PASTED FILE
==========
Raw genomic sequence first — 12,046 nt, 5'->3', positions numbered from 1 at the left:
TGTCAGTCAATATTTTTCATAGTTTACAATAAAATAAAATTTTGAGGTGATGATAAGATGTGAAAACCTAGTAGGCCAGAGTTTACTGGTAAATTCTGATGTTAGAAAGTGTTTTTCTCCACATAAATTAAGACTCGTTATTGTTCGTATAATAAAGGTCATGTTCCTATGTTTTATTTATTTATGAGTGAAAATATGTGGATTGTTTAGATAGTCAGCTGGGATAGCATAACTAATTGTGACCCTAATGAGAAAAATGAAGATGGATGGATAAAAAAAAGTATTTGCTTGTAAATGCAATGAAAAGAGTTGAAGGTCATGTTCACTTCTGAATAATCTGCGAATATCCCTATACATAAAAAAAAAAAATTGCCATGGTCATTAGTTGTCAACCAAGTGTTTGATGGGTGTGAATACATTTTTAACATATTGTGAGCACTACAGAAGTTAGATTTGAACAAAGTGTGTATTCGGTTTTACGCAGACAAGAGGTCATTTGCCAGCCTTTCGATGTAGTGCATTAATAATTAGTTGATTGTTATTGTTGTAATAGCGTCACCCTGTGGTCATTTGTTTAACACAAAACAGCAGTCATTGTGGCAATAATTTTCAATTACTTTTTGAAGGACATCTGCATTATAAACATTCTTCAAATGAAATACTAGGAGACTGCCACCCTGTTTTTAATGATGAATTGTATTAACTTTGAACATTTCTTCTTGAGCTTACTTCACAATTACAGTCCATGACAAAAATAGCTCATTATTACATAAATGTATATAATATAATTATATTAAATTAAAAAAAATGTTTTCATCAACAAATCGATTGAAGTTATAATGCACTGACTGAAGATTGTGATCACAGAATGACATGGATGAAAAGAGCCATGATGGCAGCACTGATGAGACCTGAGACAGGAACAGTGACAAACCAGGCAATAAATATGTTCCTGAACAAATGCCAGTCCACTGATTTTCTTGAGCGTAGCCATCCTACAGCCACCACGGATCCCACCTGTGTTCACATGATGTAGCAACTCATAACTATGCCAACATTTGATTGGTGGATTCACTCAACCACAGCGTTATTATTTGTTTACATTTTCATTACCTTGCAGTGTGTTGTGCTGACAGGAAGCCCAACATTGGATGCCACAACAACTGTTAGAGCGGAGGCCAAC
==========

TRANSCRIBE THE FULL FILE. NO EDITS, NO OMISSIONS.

Raw genomic sequence first — 12,046 nt, 5'->3', positions numbered from 1 at the left:
TGTCAGTCAATATTTTTCATAGTTTACAATAAAATAAAATTTTGAGGTGATGATAAGATGTGAAAACCTAGTAGGCCAGAGTTTACTGGTAAATTCTGATGTTAGAAAGTGTTTTTCTCCACATAAATTAAGACTCGTTATTGTTCGTATAATAAAGGTCATGTTCCTATGTTTTATTTATTTATGAGTGAAAATATGTGGATTGTTTAGATAGTCAGCTGGGATAGCATAACTAATTGTGACCCTAATGAGAAAAATGAAGATGGATGGATAAAAAAAAGTATTTGCTTGTAAATGCAATGAAAAGAGTTGAAGGTCATGTTCACTTCTGAATAATCTGCGAATATCCCTATACATAAAAAAAAAAAATTGCCATGGTCATTAGTTGTCAACCAAGTGTTTGATGGGTGTGAATACATTTTTAACATATTGTGAGCACTACAGAAGTTAGATTTGAACAAAGTGTGTATTCGGTTTTACGCAGACAAGAGGTCATTTGCCAGCCTTTCGATGTAGTGCATTAATAATTAGTTGATTGTTATTGTTGTAATAGCGTCACCCTGTGGTCATTTGTTTAACACAAAACAGCAGTCATTGTGGCAATAATTTTCAATTACTTTTTGAAGGACATCTGCATTATAAACATTCTTCAAATGAAATACTAGGAGACTGCCACCCTGTTTTTAATGATGAATTGTATTAACTTTGAACATTTCTTCTTGAGCTTACTTCACAATTACAGTCCATGACAAAAATAGCTCATTATTACATAAATGTATATAATATAATTATATTAAATTAAAAAAAATGTTTTCATCAACAAATCGATTGAAGTTATAATGCACTGACTGAAGATTGTGATCACAGAATGACATGGATGAAAAGAGCCATGATGGCAGCACTGATGAGACCTGAGACAGGAACAGTGACAAACCAGGCAATAAATATGTTCCTGAACAAATGCCAGTCCACTGATTTTCTTGAGCGTAGCCATCCTACAGCCACCACGGATCCCACCTGTGTTCACATGATGTAGCAACTCATAACTATGCCAACATTTGATTGGTGGATTCACTCAACCACAGCGTTATTATTTGTTTACATTTTCATTACCTTGCAGTGTGTTGTGCTGACAGGAAGCCCAACATTGGATGCCACAACAACTGTTAGAGCGGAGGCCAAC